Bloom told me that the West Virginia state legislature is facing a similar impasse to the one in Pennsylvania, and the state government will more than likely shut down on July 1st. The main issue is the state budget. This is all the more reason why the city, county, as well as the state legislators and members of Congress who represent North-Central West Virginia need to work together in the increasingly partisan and acrimonious atmosphere in state and federal politics and government these days. These elected leaders can also set the example of cooperation for those in the private sector to follow.

Another player in this is West Virginia University. WVU is the largest employer and landholder in Monongalia County, and as a leading institution it needs to be more involved in development issues, like transportation, even when it is not directly involved. WVU is increasing its footprint in many areas of Monongalia Co. outside of the City of Morgantown. How does WVU plan to move students, staff, and faculty to these various places away from the main 3 campuses?

The other factor is that WVU’s property is classified as non-profit and is therefore not subject to property taxes, which cause a tremendous strain on the government entities that rely on property taxes for revenues (like Monongalia Co.). This is a similar problem for Pittsburgh, due to the number of universities and medical facilities within city limits. Bloom told me this issue is becoming an increasing problem for Monongalia Co. as it tries to raise enough tax revenues to support the budget and offset the funding cuts from the state.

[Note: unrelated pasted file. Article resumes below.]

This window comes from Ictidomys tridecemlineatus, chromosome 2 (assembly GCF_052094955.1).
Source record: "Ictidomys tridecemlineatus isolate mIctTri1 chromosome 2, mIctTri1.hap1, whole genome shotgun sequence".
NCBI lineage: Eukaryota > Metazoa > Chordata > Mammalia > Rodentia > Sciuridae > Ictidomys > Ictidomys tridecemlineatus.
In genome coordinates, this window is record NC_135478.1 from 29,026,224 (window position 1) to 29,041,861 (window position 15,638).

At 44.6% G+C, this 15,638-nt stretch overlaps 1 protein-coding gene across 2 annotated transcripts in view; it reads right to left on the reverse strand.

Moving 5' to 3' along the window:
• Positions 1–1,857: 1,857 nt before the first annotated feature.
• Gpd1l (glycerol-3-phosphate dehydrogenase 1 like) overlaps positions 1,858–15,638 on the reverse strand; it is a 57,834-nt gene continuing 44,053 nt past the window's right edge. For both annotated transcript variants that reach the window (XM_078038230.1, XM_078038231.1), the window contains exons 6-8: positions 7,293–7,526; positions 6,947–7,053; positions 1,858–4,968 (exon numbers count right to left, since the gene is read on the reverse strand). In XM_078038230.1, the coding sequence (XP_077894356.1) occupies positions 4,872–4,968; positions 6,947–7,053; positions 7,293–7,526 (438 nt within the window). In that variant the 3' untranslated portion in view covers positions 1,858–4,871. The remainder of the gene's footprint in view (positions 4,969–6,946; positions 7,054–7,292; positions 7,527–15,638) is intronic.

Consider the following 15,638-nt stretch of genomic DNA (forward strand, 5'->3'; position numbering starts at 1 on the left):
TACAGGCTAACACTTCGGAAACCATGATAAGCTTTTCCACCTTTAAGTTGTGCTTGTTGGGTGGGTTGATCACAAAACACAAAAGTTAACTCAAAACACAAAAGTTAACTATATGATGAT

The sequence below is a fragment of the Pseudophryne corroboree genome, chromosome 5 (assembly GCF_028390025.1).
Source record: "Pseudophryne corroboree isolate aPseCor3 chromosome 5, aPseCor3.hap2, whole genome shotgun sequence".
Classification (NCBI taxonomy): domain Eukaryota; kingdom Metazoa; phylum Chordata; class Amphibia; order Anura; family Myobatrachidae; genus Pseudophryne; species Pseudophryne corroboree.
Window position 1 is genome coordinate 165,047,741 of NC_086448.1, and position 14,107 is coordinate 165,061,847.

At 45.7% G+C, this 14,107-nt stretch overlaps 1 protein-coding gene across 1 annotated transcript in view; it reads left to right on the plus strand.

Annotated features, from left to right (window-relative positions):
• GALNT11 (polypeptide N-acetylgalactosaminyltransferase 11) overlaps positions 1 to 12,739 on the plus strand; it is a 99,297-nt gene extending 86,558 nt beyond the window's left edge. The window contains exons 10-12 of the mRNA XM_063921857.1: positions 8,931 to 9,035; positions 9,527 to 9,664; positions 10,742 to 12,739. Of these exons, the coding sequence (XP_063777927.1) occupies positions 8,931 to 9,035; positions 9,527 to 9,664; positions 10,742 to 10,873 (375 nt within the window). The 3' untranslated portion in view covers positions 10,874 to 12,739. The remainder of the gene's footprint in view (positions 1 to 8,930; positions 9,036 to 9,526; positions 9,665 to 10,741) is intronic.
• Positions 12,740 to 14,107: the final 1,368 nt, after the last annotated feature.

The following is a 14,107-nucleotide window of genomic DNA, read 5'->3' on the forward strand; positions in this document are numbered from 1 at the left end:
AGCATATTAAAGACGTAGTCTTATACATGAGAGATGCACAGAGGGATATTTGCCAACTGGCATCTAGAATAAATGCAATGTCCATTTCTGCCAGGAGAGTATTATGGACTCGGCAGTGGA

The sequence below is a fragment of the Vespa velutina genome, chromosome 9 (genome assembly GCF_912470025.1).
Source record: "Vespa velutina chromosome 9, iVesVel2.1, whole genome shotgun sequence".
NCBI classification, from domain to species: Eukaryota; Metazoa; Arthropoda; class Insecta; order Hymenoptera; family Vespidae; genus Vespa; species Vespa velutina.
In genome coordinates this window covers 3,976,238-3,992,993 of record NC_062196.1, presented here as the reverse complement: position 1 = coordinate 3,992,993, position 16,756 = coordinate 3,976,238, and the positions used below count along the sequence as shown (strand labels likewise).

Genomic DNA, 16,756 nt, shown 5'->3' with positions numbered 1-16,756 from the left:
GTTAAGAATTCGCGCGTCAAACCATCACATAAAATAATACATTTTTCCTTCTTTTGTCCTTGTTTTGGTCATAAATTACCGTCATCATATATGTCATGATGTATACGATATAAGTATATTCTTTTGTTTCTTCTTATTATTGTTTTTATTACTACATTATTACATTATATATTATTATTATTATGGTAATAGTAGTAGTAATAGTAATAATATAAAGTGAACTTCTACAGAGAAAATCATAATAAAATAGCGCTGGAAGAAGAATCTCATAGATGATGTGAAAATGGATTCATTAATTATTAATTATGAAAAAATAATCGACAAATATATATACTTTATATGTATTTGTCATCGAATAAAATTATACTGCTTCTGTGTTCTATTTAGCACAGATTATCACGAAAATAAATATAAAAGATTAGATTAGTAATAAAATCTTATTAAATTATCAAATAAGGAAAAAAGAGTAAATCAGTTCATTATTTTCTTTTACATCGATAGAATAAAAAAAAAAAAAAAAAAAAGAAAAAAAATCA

The competition is not with each other (city, county, state), but rather with similarly sized regions across the country who are fighting for the same federal government money along with the various private sector projects which are up for grabs.

It would be highly beneficial for the elected leaders of Morgantown, Monongalia County, and the state of West Virginia (legislature and governor) to come together at this crucial moment in this area’s growth history.

Otherwise, the chaos we all experience every day will only get worse.



4 thoughts on “Can’t we all just get along?

  1. Craig, your articles are quickly becoming must-read stuff, since this is the type of reporting on Morgantown’s civic problems that you’re not really seeing anywhere else. I wonder, should the state government shut down this summer, how would that affect the university as a public institution? Just seems like everything’s going downhill and there’s nothing really arresting the fall.


  2. Craig, this was such a great article. I love that you’re getting REAL responses from people such as Senator Beach, and I love that you included the tweets in this story. I don’t think it would have been as impactful for the readers if you just summarized the conversation you had with him over Twitter.
    I agree with David, your articles are becoming must-read stuff because you’re talking about things that we care about that no one else is talking about. And, no one else seems to do any investigative reporting like you are. These are problems that need to be discussed and they won’t be unless people like you engage in this conversation, or unless posts like this begin to question the problems. Great job!